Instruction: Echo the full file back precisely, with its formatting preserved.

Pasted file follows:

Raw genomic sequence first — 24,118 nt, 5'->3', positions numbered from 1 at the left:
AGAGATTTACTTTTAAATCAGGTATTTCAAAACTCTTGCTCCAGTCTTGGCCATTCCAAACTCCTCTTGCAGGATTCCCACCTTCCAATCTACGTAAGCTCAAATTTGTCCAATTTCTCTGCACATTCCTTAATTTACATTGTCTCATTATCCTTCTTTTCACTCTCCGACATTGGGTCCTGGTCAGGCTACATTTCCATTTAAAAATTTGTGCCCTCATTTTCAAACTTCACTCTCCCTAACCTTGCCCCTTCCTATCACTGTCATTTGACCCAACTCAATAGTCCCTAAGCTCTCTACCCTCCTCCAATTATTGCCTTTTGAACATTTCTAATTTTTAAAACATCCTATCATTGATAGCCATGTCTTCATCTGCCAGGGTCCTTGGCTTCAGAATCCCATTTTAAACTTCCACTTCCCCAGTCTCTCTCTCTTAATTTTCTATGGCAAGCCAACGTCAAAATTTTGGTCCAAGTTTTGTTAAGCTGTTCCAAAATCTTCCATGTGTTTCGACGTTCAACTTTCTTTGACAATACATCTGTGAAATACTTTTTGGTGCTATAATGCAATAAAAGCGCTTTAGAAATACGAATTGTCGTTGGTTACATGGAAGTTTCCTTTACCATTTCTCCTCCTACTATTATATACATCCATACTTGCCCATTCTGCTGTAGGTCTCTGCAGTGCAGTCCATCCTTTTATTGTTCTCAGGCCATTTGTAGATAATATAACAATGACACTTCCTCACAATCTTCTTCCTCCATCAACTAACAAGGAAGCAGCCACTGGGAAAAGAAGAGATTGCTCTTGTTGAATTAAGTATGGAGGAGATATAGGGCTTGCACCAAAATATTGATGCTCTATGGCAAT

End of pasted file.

Raw genomic sequence first — 24,118 nt, 5'->3', positions numbered from 1 at the left:
AGAGATTTACTTTTAAATCAGGTATTTCAAAACTCTTGCTCCAGTCTTGGCCATTCCAAACTCCTCTTGCAGGATTCCCACCTTCCAATCTACGTAAGCTCAAATTTGTCCAATTTCTCTGCACATTCCTTAATTTACATTGTCTCATTATCCTTCTTTTCACTCTCCGACATTGGGTCCTGGTCAGGCTACATTTCCATTTAAAAATTTGTGCCCTCATTTTCAAACTTCACTCTCCCTAACCTTGCCCCTTCCTATCACTGTCATTTGACCCAACTCAATAGTCCCTAAGCTCTCTACCCTCCTCCAATTATTGCCTTTTGAACATTTCTAATTTTTAAAACATCCTATCATTGATAGCCATGTCTTCATCTGCCAGGGTCCTTGGCTTCAGAATCCCATTTTAAACTTCCACTTCCCCAGTCTCTCTCTCTTAATTTTCTATGGCAAGCCAACGTCAAAATTTTGGTCCAAGTTTTGTTAAGCTGTTCCAAAATCTTCCATGTGTTTCGACGTTCAACTTTCTTTGACAATACATCTGTGAAATACTTTTTGGTGCTATAATGCAATAAAAGCGCTTTAGAAATACGAATTGTCGTTGGTTACATGGAAGTTTCCTTTACCATTTCTCCTCCTACTATTATATACATCCATACTTGCCCATTCTGCTGTAGGTCTCTGCAGTGCAGTCCATCCTTTTATTGTTCTCAGGCCATTTGTAGATAATATAACAATGACACTTCCTCACAATCTTCTTCCTCCATCAACTAACAAGGAAGCAGCCACTGGGAAAAGAAGAGATTGCTCTTGTTGAATTAAGTATGGAGGAGATATAGGGCTTGCACCAAAATATTGATGCTCTATGGCAAT